I was doing research today at the Mercer Museum’s library and came across an election certificate from November 1947. It was that piece of paper that played a crucial role in two of the most-contentious elections in Perkasie Borough history.
Tucked away in Perkasie’s Lenape Park is one of Bucks County’s treasures, a footbridge inspired by the classic designs of John A. Roebling’s Sons & Co. How the two-span suspension bridge came to be involved Perkasie Borough Council, the federal government, and the design skills of a WPA engineer in based in New Britain, Pa.
In February 1954, the Perkasie News-Herald published interviews with Borough residents who were alive in 1879, for the upcoming Perkasie Borough 75th anniversary celebration. Each person remembered Perkasie in its Victorian era. And most grew up in Bridgetown or Benjamin, before it became part of Perkasie in 1899. Here are highlights from those interviews.
Feb. 18, 1954: Elmer K. Moyer
The occasion of Memorial Day, or Decoration Day as it was once called, is nearly as old as Perkasie Borough itself. While the holiday as evolved over time, its importance remains with us as a solemn reminder of the price paid for our freedoms.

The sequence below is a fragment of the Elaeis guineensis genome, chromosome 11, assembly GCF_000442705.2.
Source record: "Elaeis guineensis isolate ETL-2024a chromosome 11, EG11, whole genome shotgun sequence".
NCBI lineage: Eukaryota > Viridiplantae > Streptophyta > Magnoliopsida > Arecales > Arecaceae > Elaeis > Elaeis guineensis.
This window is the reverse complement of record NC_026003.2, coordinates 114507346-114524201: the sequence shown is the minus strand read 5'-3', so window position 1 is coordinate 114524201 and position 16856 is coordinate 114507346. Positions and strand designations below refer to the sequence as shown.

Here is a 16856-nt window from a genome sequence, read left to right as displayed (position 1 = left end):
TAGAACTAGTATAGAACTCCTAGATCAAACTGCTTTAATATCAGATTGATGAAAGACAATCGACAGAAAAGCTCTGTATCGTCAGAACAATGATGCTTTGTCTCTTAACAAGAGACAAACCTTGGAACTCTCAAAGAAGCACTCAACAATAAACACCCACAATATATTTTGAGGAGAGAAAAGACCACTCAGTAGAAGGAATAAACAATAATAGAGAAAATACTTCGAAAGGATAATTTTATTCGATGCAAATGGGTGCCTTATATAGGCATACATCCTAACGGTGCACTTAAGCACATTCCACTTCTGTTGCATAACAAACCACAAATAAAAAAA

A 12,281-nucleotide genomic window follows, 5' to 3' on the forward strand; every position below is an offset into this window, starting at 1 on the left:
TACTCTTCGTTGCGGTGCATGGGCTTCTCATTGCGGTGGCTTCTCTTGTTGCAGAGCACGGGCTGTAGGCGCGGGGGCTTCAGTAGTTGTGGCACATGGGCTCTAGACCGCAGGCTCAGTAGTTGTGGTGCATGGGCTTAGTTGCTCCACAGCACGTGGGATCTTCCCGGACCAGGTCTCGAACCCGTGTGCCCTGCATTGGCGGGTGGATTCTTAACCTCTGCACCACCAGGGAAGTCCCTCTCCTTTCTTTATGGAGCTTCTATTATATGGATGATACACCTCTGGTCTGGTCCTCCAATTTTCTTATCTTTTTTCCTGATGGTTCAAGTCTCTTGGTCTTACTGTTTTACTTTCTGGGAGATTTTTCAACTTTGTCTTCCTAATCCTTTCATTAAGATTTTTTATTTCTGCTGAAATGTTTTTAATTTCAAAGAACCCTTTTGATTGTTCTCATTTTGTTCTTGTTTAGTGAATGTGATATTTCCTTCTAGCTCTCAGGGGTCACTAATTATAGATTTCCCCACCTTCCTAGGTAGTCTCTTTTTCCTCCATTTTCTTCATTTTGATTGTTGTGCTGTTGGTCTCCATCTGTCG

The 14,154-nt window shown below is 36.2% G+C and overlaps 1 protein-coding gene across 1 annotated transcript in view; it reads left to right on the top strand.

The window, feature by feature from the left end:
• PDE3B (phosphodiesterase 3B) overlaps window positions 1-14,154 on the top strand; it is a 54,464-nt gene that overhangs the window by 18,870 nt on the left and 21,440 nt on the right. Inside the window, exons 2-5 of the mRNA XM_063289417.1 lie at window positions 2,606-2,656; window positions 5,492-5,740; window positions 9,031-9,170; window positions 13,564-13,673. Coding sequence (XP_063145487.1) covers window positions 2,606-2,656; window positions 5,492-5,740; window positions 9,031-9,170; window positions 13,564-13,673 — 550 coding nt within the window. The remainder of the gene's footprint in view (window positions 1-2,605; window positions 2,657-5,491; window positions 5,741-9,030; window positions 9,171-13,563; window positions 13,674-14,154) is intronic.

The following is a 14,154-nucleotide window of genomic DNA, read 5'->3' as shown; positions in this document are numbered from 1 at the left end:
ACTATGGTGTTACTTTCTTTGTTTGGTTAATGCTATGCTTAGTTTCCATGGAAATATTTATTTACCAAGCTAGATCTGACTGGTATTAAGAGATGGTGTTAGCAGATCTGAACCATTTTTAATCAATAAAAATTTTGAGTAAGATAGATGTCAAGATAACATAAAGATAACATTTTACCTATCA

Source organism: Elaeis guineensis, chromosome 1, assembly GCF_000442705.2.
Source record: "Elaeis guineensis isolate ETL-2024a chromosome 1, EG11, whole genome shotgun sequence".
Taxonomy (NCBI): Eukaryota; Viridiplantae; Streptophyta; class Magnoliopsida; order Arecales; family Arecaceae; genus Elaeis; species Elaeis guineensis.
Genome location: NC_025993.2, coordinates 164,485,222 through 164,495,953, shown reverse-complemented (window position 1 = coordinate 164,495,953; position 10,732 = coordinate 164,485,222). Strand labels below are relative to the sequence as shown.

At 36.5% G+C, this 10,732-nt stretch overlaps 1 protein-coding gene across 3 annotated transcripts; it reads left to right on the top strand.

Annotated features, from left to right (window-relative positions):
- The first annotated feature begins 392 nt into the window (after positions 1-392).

On May 28, 2022, the 130th Memorial Day parade and service will take place in Perkasie, with the Borough taking a lead role in the event. In past even-numbered years, Perkasie Borough supported the Hartzell-Crouthamel Post #280 of the American Legion. In odd-numbered years, Sellersville Borough and American Legion Post #255 leads the parade program. That tradition started in 1950.
Informal ceremonies to honor the war dead started regionally in America toward the end of the Civil War. Initially called Decoration Day, people made sure the graves of Union and Confederate participants were decorated with flowers on May 30th each year. That was the most-observed date for Memorial Day until 1971, when a federal act moved the federal holiday to the last Monday in May. (Not all states observed the date change and there is still some controversy about it.)
A question came up recently about one of Perkasie’s first businesswomen, and whatever became of Mrs. W. K. Johnson – the Borough’s first French milliner.
It took a little digital detective work to track down Perkasie’s trendsetter of Victorian fashion, but thanks to the Ancestry.com and Newspapers.com websites, we know a lot more about the women’s hat business in Perkasie when hats and bonnets were a big deal in the Borough.
Here is a special preview of my new book “Wooden Treasures: The Story of Bucks County’s Covered Bridges.” The book is about 222 pages long and includes more than 240 images and drawings, with many published publicly for the first time. For more information about the book “Wooden Treasures,” go to coveredbridgebook.com.
Dr. Anderson M. Scruggs liked to send poems to the New York Times, which featured reader submissions during the 1930s. Dentistry was Scruggs’ paid profession and he taught it at Atlanta Southern Dental College in Georgia. However, Scruggs loved writing poetry about rural life based on his childhood experiences in West Point, Georgia, a small railroad town on the Chattahoochee River.